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The influence of study design and sex-differences on results from developmental neurotoxicity studies of bisphenol A, implications for toxicity testing
Stockholm University, Faculty of Science, Department of Applied Environmental Science (ITM).
2013 (English)In: Toxicology, ISSN 0300-483X, E-ISSN 1879-3185, Vol. 311, no 1-2, 13-26 p.Article in journal (Refereed) Published
Abstract [en]

Developmental neurotoxicity (DNT) of bisphenol A (BPA) has been investigated in a large number of studies. However, there are discrepancies in the results reported between the studies. The aim of this study was to identify and analyze factors that may contribute to these differences and to assess whether there are sex-differences in the sensitivity of certain endpoints or tests used in DNT-studies. Forty-four DNT studies of BPA were identified from the open literature. Details about study design and results from each study, as well as the criteria for DNT testing according to the standardized OECD test guideline (TG) 426, were collected in a database. This enabled systematic and detailed comparisons between studies as well as to the criteria and recommendations stated in TG 426. Multivariate analyses were also used to investigate how different factors of the study design contributed to differences in study results. The analyses showed behavioral effects were often observed for endpoints that are not required according to OECD TG 426, such as anxiety-related, social and sexual behaviors, especially at very low doses and in female offspring. On the other hand relatively few studies observed any effects on motor activity, which is commonly used in screening for neurotoxic effects in regulatory testing. However, varied and to some extent seemingly contradictory results have been reported in these studies, especially for endpoints related to motor activity and anxiety and exploration. Many studies were also poorly reported, limiting these analyses. No strong conclusions could be drawn from the multivariate analyses. A few factors of study design, such as the size of the dose and number of dose levels used and the use of litter or individual pup as statistical unit seemed to have some influence on study results. In conclusion, this analysis suggests that DNT-studies conducted according to the standardized OECD TG 426 may overlook sensitive effects of BPA, and possibly other potential endocrine disruptors, especially in female offspring.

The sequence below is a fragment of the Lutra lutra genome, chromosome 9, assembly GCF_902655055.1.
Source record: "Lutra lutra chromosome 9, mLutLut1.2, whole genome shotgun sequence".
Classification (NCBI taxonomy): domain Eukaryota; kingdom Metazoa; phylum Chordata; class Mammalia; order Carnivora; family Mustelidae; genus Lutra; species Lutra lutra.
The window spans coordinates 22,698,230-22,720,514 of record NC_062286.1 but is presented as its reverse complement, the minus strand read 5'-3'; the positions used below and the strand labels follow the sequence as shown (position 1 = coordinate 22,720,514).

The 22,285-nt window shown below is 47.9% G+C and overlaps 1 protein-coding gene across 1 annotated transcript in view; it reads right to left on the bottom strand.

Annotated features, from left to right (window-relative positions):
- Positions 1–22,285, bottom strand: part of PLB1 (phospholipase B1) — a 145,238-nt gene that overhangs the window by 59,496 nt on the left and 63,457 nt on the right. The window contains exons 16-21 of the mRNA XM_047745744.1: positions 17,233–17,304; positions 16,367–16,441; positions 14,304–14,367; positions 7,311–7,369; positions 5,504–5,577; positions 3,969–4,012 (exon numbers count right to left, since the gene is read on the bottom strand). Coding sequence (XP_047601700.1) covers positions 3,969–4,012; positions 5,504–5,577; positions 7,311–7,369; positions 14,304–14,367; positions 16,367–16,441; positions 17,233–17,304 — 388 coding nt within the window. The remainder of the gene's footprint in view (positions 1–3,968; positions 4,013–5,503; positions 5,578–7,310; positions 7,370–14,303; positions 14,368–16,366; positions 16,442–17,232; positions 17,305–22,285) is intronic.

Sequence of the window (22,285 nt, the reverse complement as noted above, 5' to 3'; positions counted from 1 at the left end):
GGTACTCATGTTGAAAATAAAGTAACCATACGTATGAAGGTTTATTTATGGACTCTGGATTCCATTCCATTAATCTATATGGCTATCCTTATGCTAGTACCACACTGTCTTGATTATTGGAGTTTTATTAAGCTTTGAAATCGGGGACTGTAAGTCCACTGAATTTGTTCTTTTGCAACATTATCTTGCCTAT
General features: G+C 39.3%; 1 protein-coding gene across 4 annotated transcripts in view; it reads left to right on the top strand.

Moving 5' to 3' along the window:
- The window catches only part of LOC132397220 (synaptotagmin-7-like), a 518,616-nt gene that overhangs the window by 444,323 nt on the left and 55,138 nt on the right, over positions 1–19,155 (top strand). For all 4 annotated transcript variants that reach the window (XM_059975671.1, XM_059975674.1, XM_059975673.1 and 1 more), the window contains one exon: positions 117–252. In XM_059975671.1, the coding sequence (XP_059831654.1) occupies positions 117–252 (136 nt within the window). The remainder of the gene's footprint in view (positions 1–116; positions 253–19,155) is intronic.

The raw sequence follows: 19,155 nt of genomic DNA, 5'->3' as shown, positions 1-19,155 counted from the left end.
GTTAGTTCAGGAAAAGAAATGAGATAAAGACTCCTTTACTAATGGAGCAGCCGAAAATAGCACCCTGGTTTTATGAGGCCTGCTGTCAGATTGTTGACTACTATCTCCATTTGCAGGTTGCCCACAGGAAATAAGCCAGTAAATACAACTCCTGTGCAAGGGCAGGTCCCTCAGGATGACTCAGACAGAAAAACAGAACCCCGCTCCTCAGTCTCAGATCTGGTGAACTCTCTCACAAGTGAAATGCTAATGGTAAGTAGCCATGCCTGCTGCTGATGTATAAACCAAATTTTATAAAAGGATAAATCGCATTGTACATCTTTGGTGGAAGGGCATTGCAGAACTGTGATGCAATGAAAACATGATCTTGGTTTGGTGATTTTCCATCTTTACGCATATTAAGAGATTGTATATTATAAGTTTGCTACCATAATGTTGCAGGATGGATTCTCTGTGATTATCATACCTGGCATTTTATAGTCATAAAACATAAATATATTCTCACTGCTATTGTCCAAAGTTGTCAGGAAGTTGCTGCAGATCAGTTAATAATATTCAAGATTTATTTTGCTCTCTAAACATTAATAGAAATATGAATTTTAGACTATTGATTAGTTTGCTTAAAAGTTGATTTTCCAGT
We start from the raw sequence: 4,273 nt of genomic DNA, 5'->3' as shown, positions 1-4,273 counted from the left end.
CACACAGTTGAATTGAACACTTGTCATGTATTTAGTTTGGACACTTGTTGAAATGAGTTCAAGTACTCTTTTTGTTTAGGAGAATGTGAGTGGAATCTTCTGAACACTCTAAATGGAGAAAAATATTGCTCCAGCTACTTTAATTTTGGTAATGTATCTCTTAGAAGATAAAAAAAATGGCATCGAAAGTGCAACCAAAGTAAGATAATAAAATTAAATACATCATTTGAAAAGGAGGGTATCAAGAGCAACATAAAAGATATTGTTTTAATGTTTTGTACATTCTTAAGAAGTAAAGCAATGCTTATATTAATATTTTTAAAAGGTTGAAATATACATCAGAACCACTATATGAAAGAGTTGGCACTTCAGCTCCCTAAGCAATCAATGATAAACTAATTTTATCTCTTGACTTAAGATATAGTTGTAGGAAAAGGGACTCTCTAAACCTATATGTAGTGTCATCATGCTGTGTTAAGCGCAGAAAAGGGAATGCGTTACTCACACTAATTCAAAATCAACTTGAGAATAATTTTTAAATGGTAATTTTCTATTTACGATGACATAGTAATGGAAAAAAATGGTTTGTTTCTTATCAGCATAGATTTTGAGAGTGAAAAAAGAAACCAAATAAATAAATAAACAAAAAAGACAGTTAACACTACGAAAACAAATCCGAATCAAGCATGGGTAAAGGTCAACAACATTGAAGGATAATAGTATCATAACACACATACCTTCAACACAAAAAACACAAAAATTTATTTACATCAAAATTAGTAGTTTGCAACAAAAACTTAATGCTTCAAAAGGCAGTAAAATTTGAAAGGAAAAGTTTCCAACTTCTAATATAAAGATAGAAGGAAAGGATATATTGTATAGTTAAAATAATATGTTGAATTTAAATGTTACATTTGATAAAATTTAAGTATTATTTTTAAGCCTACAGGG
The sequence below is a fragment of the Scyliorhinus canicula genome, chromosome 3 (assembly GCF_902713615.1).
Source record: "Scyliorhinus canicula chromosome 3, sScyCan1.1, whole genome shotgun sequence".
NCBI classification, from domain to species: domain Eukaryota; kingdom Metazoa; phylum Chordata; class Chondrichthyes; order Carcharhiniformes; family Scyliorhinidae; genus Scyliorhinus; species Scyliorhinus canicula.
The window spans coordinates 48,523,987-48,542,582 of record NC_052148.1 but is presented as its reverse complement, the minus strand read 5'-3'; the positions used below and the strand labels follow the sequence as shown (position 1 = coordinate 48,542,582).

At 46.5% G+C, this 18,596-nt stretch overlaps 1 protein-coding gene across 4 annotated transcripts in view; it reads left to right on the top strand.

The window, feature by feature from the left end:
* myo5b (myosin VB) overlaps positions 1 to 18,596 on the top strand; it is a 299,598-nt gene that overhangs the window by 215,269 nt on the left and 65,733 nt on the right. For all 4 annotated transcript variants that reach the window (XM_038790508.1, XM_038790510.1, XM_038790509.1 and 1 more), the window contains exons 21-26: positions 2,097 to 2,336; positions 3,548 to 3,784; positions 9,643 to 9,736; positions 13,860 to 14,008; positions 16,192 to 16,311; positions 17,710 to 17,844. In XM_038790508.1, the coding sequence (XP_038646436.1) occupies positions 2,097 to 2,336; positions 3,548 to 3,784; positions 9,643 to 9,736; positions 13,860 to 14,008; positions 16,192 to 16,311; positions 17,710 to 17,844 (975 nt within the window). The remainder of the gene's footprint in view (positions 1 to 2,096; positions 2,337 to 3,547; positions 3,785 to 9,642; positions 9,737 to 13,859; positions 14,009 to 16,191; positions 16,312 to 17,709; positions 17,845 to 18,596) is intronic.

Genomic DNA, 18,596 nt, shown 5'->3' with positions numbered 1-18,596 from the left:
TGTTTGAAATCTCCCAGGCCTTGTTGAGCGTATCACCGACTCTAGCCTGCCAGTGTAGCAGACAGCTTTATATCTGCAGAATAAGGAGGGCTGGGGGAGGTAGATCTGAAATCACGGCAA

Place, publisher, year, edition, pages
2013. Vol. 311, no 1-2, 13-26 p.
Keyword [en]
Bisphenol A, Developmental neurotoxicity, Sex-differences, Regulatory testing, Risk assessment
National Category
Environmental Sciences Pharmacology and Toxicology
URN: urn:nbn:se:su:diva-94022DOI: 10.1016/j.tox.2013.02.012ISI: 000323585000003OAI: diva2:651811


Available from: 2013-09-27 Created: 2013-09-24 Last updated: 2013-09-27Bibliographically approved

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Rudén, Christina
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